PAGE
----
We are Niagara Health is a series of stories that celebrates the incredible people working and volunteering in our organization and how they make a difference in the lives of patients and coworkers every day.
Nicole Bindoo, a service transition specialist on the South Niagara Hospital project team, carries the influence of her heroes in her actions every day.
The list of her Black heroes is extensive, but it doesn’t take Nicole Bindoo long to narrow down whom she admires most.
Martin Luther King Jr. is the first name she mentions. But there are two others she holds dear – less known than the American civil rights leader but no less worthy of celebration or representing excellence.
They’re her parents, Ron and Mitzi.
“What I admire most about them is their perseverance, generosity and positivity. They’ve always taught me to go after what I want and to always give my best to whatever I was doing – big or small,” says Bindoo, a service transition specialist on the South Niagara Hospital project team. “They also are always giving and helping others when they can, and they’re always there to uplift, empower, support and remind me that there’s always something positive to be learned or taken away from every interaction, person or experience.”
Bindoo carries her parents’ influence with her in much of what she does. Her mom, Mitzi, for example, worked in healthcare administration, including at Niagara Health.
Like Mitzi, Bindoo wants to improve the quality of care for patients. But rather than become a physician, which was a real possibility in those early days as a health studies student at the University of Waterloo, she opted to specialize in health informatics and leverage her knowledge of information technologies and medical practice to benefit those accessing healthcare.
Her portfolio is significant. It involves12 programs she has been getting to know closely in an effort to understand current operations and how those programs will look in a new space at the South Niagara Hospital. Bindoo listens to feedback from each program about the physical design of the new hospital and uses that to make this generational project an efficient and effective place for their processes.
That might make her a hero to those who will benefit from her work – patients, their families, staff and physicians – for years to come, but Bindoo’s impact outside of the office also puts her in hero territory.
She volunteered with Big Brothers Big Sisters of Halton and Hamilton’s cultural mentorship program. She spent her spare time with her ‘little sister’ talking about being Black in their community, the racial wealth gap, which is the disparity in assets of a typical household across race and ethnicity, systemic racism, but also the importance of celebrating Caribbean-Canadian and African-Canadian culture.
"I know we all have implicit biases but it’s really important to try to understand someone’s background and experience and show kindness and compassion to everyone at the end of the day.”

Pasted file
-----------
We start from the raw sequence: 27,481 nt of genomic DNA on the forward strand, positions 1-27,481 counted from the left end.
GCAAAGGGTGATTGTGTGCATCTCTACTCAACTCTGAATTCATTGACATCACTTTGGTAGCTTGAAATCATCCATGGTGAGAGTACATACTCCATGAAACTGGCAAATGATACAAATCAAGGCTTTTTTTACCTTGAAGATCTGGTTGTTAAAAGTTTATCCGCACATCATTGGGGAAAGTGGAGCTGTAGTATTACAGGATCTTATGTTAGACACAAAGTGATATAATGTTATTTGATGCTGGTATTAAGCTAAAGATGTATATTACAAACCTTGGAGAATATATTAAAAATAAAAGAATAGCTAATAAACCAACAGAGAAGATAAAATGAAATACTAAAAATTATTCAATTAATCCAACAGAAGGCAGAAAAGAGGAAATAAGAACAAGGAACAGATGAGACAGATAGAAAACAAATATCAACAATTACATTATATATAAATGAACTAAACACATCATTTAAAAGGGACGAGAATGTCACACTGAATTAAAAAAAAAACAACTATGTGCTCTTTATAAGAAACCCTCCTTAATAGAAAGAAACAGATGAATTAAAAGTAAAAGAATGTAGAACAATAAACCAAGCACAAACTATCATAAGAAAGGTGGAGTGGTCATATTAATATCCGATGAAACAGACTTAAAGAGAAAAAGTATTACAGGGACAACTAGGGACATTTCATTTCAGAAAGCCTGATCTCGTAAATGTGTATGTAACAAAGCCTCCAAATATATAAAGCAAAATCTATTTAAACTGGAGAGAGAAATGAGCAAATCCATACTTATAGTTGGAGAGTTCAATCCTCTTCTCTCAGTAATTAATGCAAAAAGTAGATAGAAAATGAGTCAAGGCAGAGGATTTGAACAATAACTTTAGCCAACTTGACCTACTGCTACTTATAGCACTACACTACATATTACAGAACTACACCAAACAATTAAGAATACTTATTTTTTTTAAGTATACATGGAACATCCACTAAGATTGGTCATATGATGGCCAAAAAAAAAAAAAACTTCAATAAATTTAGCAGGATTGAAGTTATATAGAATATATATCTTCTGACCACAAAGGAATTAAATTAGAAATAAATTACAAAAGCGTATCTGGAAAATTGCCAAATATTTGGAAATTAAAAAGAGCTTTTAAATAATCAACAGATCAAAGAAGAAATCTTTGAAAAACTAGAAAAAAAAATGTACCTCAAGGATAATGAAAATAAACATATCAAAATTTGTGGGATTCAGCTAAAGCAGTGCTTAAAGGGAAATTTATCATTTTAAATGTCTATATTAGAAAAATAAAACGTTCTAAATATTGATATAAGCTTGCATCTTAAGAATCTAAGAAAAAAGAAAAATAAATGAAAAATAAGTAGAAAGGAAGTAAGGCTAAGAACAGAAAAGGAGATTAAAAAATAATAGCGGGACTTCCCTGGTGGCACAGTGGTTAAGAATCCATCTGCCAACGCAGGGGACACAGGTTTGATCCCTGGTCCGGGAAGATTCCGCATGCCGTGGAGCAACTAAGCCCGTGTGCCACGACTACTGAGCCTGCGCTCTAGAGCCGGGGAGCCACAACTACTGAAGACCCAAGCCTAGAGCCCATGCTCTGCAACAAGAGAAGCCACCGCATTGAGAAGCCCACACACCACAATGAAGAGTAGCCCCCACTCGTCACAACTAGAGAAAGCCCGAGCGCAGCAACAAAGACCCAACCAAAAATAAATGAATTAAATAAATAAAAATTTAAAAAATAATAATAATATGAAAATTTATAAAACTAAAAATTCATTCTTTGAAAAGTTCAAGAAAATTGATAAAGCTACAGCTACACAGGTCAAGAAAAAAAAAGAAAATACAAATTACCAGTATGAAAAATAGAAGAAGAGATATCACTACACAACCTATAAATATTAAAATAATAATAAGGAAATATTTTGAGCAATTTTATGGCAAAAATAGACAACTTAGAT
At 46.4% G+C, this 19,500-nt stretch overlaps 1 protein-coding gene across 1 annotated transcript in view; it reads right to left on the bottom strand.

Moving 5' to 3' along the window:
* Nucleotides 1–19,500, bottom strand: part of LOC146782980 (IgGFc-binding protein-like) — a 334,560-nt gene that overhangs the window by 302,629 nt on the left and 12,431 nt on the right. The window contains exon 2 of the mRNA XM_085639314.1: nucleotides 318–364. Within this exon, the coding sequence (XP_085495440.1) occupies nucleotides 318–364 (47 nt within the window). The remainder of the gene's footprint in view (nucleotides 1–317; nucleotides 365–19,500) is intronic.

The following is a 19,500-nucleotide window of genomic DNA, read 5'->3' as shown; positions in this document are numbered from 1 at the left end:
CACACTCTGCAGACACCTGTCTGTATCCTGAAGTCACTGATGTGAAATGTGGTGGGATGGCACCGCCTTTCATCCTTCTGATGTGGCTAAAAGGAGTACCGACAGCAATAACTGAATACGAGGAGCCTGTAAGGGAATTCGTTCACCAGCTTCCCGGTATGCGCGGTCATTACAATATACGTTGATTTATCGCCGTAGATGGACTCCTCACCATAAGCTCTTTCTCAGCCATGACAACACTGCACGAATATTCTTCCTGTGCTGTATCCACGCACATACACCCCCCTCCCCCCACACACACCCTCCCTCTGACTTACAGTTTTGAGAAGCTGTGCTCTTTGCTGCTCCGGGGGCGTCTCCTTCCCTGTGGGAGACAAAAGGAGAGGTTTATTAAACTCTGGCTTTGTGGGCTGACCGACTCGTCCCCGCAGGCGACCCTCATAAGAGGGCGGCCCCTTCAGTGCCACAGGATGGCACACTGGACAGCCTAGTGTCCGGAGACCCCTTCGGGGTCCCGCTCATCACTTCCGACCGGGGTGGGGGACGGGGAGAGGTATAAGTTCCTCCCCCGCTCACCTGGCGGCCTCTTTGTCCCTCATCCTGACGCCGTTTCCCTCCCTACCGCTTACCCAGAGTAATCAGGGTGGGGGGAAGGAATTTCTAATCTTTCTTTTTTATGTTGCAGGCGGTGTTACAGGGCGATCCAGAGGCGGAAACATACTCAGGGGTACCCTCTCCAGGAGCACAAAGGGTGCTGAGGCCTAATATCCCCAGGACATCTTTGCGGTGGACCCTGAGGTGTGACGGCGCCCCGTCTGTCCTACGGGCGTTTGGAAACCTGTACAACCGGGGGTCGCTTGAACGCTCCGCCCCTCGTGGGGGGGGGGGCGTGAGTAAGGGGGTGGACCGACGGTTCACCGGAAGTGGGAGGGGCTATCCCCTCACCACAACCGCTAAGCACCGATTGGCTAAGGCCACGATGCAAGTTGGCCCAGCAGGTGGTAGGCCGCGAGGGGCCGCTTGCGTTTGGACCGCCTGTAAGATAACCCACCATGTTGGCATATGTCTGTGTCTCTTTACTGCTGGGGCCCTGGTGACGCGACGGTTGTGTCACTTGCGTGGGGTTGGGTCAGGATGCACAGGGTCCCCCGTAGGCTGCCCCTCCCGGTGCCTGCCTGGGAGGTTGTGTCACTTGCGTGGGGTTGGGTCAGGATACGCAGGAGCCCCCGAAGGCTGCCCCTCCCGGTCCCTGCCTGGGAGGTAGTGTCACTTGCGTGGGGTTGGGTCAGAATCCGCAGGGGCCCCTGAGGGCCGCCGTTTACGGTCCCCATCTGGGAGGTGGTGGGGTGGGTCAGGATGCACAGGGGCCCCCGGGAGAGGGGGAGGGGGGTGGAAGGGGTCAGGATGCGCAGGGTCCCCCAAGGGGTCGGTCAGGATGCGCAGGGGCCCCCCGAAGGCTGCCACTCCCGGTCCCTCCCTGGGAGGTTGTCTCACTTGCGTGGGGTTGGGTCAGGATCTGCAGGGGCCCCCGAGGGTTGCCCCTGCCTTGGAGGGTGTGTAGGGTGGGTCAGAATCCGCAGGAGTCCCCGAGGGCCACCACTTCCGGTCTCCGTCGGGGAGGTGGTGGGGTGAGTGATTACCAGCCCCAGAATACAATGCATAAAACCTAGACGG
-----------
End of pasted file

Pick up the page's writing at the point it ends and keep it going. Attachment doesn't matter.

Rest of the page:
Her next volunteer experience will be tutoring black youth in Halton.
“For me, it’s just knowing that I’m connecting with my community or if she has a question or experience, I can provide advice and relate to her, and there’s that education and helping component,” Bindoo says about being a Big Sister. “It’s letting her know she’s not alone in her experiences, and the world is her oyster. Highlighting excellence is something I enjoy doing and being part of.”
That’s why when it comes to naming her other heroes, Bindoo doesn’t hesitate. Since joining Niagara Health, she has found many willing to help, uplift and support her. Karen Paschert, Clinical Manager for the Niagara Falls Emergency Department, and committee chair for Niagara Health’s first Black History Month recognition in 2021, and Simon Akinsulie, Executive Vice-President, Practice, Clinical Support and Chief Nursing Executive, are among them.
“These are people at Niagara Health who I’ve had the pleasure to get to know. Seeing them in leadership, having conversations with them and having Black people in leadership has been awesome,” Bindoo says. “That’s what I love about Niagara Health. You can send an email and everyone is welcoming. It’s very much ‘I’ll make time for you. Let’s have coffee and chat.’ It’s almost like informal mentoring and there’s no real barrier to that here.”
The same holds true for recognizing and honouring Black History Month, something that Bindoo, who sits on Niagara Health’s Diversity, Equity and Inclusion (DEI) Committee, has seen grow in prominence since joining the organization in 2020.
Nationally, this year’s theme for Black History Month is Black Excellence: A Heritage to Celebrate; a Future to Build. In an ongoing commitment to inclusion, equity and understanding at Niagara Health, the DEI committee has selected the theme of Celebrating Black History, Every Day for the organization, with a focus on removing the perception that Black history is somehow separate from collective Canadian history.
It’s a theme that weaves through Bindoo’s life and mirrors the values of her greatest role models, whom she not only celebrates but exemplifies in her actions every day.
“For me, every month is Black History Month. Every month is about focusing on uplifting and empowering those in the community,” Bindoo says. “I know we all have implicit biases but it’s really important to try to understand someone’s background and experience and show kindness and compassion to everyone at the end of the day.”